Unilever previously set out to halve its greenhouse gases (GHG) footprint by 2030 but altered this goal “in response to the scale and urgency of the climate crisis”.
The company said that after extensive work to reduce overall emissions throughout its supply chain, any residual emissions would be balanced through purchased or self-generated offsets.
Net zero emissions 11 years ahead of 2050 Paris Agreement deadline
Unilever said along with achieving net zero emissions by 2039, it would also communicate the carbon footprint of every product it sold worldwide, stating transparency would be “an accelerator in the global race to zero emissions”.
And achieving all this, within the timeframe laid out, it said, would require a collaborative effort with its partners across the value chain – partnerships it would prioritise enhancing.
A system would be introduced requiring all suppliers to declare the carbon footprint of goods and services provided to Unilever, for example, and methods would be introduced to standardise data collection, sharing and communication.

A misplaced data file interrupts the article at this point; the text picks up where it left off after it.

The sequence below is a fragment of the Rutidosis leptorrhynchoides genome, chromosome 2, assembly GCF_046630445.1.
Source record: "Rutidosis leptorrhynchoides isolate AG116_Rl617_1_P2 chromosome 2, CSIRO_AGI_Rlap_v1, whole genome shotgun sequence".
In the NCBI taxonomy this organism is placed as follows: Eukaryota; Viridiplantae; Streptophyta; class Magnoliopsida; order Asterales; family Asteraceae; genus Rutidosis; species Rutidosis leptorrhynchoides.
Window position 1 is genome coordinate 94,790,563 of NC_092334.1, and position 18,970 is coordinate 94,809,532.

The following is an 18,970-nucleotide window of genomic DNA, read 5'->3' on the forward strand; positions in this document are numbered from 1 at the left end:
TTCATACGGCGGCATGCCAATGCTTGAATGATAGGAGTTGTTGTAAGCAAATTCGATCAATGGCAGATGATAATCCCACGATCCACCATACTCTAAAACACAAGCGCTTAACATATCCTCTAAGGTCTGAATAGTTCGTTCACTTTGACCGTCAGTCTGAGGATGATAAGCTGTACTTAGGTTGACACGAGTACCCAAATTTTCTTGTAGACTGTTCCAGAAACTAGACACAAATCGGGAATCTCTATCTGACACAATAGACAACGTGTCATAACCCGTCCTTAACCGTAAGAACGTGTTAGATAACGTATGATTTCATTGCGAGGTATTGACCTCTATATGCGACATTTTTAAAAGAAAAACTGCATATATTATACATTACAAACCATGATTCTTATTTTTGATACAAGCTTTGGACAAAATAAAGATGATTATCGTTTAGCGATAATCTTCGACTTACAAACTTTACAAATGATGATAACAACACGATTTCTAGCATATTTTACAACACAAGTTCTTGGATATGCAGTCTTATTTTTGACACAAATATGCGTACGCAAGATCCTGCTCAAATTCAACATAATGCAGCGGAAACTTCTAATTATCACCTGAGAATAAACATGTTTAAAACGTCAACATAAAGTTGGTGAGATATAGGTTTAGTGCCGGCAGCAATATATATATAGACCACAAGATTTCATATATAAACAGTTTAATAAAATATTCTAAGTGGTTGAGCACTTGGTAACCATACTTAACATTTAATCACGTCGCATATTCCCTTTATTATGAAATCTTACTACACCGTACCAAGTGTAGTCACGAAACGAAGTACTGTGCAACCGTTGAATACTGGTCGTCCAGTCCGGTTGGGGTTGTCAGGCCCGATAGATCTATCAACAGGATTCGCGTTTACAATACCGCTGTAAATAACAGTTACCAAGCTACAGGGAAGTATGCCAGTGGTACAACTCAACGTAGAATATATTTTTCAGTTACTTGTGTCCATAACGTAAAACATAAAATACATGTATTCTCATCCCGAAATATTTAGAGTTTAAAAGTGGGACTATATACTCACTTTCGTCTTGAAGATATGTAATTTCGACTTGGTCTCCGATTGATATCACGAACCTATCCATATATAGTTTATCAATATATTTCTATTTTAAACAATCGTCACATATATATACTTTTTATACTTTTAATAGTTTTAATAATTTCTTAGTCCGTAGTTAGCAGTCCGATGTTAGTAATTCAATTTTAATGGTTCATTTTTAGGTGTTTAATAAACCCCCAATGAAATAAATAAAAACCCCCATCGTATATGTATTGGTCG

“The race to zero must be a collective effort, and business alone cannot drive the transition at the speed that it is required,” Unilever said.
The company called on additional help from global governments, asking for ambitious net-zero targets and short-term emissions reduction targets, along with policy frameworks such as carbon pricing that enabled change.
Unilever, alongside L'Oréal and others, was already part of the business-led One Planet Business for Diversity (OP2B) coalition as well as the United Nations' Global Compact Business Ambition for 1.5°C initiative.
The climate change focus – more important amidst COVID-19
Alan Jope, CEO of Unilever, said whilst the world continued to deal with the “devastating effects” of the COVID-19 pandemic and grappled with “serious issues of inequality”, it was important the climate crisis remained front of mind.
“Climate change, nature degradation, biodiversity decline, water scarcity – all these issues are interconnected, and we must address them all simultaneously,” Jope said.
In April, this year, during the release of the company’s Q1 results, the CEO said Unilever was focused on building business for a ‘new normal’ and noted it was “well-positioned” for the COVID-19 crisis and challenging market environment thereafter.
Unilever recently announced plans to merge its split Anglo-Dutch legal structure into a single parent company in the UK – a move made to future-proof business even further.